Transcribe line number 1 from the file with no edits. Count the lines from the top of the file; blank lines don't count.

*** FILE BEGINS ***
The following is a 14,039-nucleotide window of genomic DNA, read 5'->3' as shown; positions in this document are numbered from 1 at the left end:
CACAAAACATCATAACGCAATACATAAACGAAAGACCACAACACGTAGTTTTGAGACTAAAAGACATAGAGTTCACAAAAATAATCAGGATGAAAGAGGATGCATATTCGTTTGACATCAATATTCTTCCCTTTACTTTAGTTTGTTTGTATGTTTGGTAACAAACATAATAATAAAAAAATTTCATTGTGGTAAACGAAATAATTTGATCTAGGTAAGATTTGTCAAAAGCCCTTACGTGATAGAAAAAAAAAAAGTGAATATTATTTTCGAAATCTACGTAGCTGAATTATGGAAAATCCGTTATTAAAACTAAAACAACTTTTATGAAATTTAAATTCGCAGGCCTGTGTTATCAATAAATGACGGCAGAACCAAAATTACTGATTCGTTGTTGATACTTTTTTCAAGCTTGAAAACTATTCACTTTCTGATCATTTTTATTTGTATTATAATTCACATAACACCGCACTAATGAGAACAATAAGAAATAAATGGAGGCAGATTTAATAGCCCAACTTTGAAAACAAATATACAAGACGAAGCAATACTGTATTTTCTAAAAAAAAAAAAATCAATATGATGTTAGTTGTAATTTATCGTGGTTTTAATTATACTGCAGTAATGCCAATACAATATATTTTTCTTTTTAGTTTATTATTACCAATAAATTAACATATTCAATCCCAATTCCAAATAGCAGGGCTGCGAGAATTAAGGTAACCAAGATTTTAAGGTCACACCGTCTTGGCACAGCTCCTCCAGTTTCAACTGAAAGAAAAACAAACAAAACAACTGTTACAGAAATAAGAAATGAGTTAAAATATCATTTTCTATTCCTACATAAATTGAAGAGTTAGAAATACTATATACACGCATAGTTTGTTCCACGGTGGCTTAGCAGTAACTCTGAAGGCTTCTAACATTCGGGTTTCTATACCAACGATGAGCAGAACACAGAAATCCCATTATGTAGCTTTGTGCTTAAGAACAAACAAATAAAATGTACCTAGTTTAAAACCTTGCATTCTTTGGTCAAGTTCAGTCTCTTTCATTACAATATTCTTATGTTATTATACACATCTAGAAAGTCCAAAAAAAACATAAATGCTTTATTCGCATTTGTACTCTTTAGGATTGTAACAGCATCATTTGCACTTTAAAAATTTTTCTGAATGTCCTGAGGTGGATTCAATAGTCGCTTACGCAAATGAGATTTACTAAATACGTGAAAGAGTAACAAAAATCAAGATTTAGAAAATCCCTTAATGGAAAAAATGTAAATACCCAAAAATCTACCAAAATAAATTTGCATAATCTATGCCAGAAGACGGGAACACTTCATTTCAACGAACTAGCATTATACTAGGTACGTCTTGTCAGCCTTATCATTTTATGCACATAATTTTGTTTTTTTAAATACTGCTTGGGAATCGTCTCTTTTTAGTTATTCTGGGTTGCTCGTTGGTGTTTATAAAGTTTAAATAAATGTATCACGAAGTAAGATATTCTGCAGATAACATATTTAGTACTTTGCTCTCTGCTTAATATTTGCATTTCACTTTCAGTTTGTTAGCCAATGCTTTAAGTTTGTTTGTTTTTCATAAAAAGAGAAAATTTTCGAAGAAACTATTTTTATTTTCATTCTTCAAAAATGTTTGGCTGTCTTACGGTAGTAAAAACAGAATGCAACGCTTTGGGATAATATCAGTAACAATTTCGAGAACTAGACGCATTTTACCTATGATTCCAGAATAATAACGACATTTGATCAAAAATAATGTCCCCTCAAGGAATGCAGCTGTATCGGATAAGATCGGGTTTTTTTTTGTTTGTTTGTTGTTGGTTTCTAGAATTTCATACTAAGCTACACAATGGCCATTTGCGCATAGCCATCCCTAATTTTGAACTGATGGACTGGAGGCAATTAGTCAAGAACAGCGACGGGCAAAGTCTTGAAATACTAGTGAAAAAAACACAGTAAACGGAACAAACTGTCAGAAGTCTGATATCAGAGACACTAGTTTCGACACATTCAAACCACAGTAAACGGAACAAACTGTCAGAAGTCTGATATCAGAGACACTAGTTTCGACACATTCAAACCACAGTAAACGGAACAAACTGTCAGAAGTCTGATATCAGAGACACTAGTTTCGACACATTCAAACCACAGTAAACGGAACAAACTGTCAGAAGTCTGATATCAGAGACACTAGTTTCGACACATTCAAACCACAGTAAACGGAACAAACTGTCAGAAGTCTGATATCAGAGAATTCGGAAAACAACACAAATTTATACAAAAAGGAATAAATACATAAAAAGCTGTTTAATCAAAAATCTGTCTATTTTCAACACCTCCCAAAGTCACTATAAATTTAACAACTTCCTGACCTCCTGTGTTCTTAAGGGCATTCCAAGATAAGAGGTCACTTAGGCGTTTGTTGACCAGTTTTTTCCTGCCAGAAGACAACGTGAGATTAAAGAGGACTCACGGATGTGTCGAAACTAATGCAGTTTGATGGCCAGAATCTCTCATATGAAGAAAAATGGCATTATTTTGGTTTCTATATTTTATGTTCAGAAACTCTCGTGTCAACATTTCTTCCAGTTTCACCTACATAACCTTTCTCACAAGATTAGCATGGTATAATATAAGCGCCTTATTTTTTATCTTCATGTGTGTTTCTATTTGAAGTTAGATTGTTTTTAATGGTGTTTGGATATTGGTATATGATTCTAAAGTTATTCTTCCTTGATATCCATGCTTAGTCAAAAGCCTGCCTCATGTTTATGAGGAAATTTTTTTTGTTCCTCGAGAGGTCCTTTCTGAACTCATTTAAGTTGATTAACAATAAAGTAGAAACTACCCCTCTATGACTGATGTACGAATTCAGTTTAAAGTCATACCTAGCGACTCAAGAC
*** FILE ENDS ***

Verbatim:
The following is a 14,039-nucleotide window of genomic DNA, read 5'->3' as shown; positions in this document are numbered from 1 at the left end: